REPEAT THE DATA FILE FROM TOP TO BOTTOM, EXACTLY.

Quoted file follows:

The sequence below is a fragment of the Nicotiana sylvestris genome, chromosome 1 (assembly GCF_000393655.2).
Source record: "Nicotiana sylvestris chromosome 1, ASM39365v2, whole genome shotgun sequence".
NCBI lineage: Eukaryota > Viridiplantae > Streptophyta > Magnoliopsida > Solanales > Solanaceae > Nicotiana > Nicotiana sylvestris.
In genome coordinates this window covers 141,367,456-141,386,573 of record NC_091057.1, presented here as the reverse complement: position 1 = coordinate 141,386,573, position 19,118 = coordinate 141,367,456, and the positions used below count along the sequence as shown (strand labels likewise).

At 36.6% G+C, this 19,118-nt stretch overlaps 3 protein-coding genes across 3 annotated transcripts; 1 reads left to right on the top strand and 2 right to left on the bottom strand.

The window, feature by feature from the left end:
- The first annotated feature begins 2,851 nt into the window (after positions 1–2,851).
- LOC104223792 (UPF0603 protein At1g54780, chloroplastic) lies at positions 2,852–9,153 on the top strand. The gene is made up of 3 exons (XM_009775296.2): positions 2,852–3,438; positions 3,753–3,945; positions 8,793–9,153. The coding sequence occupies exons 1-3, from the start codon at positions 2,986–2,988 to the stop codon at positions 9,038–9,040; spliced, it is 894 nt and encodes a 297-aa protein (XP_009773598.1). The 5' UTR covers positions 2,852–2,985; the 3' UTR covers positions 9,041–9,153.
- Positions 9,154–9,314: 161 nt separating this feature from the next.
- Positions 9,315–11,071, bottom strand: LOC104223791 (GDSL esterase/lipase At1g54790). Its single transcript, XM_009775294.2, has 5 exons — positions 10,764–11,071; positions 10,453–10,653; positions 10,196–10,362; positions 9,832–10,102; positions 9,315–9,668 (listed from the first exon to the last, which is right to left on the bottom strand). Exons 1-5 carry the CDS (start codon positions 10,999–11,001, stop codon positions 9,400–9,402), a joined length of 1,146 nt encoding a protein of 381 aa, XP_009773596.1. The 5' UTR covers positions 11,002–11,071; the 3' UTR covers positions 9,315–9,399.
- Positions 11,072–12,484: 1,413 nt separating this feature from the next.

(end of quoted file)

The sequence below is a fragment of the Nicotiana sylvestris genome, chromosome 1 (assembly GCF_000393655.2).
Source record: "Nicotiana sylvestris chromosome 1, ASM39365v2, whole genome shotgun sequence".
NCBI lineage: Eukaryota > Viridiplantae > Streptophyta > Magnoliopsida > Solanales > Solanaceae > Nicotiana > Nicotiana sylvestris.
In genome coordinates this window covers 141,367,456-141,386,573 of record NC_091057.1, presented here as the reverse complement: position 1 = coordinate 141,386,573, position 19,118 = coordinate 141,367,456, and the positions used below count along the sequence as shown (strand labels likewise).

At 36.6% G+C, this 19,118-nt stretch overlaps 3 protein-coding genes across 3 annotated transcripts; 1 reads left to right on the top strand and 2 right to left on the bottom strand.

The window, feature by feature from the left end:
- The first annotated feature begins 2,851 nt into the window (after positions 1–2,851).
- LOC104223792 (UPF0603 protein At1g54780, chloroplastic) lies at positions 2,852–9,153 on the top strand. The gene is made up of 3 exons (XM_009775296.2): positions 2,852–3,438; positions 3,753–3,945; positions 8,793–9,153. The coding sequence occupies exons 1-3, from the start codon at positions 2,986–2,988 to the stop codon at positions 9,038–9,040; spliced, it is 894 nt and encodes a 297-aa protein (XP_009773598.1). The 5' UTR covers positions 2,852–2,985; the 3' UTR covers positions 9,041–9,153.
- Positions 9,154–9,314: 161 nt separating this feature from the next.
- Positions 9,315–11,071, bottom strand: LOC104223791 (GDSL esterase/lipase At1g54790). Its single transcript, XM_009775294.2, has 5 exons — positions 10,764–11,071; positions 10,453–10,653; positions 10,196–10,362; positions 9,832–10,102; positions 9,315–9,668 (listed from the first exon to the last, which is right to left on the bottom strand). Exons 1-5 carry the CDS (start codon positions 10,999–11,001, stop codon positions 9,400–9,402), a joined length of 1,146 nt encoding a protein of 381 aa, XP_009773596.1. The 5' UTR covers positions 11,002–11,071; the 3' UTR covers positions 9,315–9,399.
- Positions 11,072–12,484: 1,413 nt separating this feature from the next.